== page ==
The highest court of the province of Ontario in Canada confirmed the achievement of an agreement on compensation in the amount of more than 13.3 million Canadian dollars (10.7 million US dollars) to former patients and children of a Canadian doctor who used, among other things, his sperm during the artificial insemination procedure, reports the CBC TV channel.
We are talking about the case of the reproductive doctor Norman Barwin, who used his sperm and the sperm of the wrong donors to fertilize his patients, which is why dozens of children born after this procedure still do not know who their biological fathers are. A class-action lawsuit was filed against Darwin in 2016, involving 226 people, about half of whom are the children of his patients. According to a study conducted as part of the investigation, the biological father of 17 of these children is Barwin himself. The lawsuit deals with claims covering the period from 1973 to 2012. Now Barwin is 82 years old.
According to media reports, the settlement of a case of this kind is the first in the world.
“Although I am aware of several doctors in the world who have done something similar to what Barwin did, I am not aware of any other class action or settlement of this kind anywhere else in the world,” said Peter Cronin, a lawyer representing the families.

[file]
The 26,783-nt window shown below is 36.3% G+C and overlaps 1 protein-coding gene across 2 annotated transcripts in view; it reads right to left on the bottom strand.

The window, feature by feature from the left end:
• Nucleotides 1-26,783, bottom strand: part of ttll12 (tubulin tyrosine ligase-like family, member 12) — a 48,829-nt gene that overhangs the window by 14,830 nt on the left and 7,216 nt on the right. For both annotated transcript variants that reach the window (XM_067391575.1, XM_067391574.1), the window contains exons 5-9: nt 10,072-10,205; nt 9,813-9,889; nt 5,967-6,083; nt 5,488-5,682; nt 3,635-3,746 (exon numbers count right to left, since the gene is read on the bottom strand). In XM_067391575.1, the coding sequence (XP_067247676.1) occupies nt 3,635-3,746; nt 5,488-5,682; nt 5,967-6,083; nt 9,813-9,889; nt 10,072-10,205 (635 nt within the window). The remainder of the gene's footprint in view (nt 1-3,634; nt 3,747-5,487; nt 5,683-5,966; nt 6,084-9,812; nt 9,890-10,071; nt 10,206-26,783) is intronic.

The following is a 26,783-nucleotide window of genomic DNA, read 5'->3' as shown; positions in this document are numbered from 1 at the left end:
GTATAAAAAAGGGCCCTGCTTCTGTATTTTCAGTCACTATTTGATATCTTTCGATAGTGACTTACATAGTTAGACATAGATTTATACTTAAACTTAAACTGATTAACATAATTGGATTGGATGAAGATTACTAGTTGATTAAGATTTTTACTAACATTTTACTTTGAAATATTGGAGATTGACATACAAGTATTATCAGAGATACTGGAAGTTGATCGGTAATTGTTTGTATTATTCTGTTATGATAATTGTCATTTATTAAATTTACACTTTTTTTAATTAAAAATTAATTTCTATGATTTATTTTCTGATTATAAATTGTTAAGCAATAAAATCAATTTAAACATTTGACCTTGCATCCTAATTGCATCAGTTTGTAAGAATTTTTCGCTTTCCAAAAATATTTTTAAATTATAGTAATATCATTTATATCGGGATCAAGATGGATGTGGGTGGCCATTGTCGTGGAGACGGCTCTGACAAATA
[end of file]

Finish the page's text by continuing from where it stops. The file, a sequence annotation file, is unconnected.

According to the TV channel, the agreement on the class action says that the agreement reached as a result of negotiations is not an admission of offenses on the part of Barwin, who “denied and continues to deny all the claims of the plaintiffs in this lawsuit.” The court must approve the payment of compensation; a hearing on this case will be held in November.
The funds received as a result of the settlement will have to be distributed among the plaintiffs according to the categories of “damage caused.” More than 60 thousand US dollars will be spent on creating a database of DNA of Barwin’s patients, sperm donors, and children conceived by the doctor’s patients, which will help the born children to find their biological fathers and other relatives.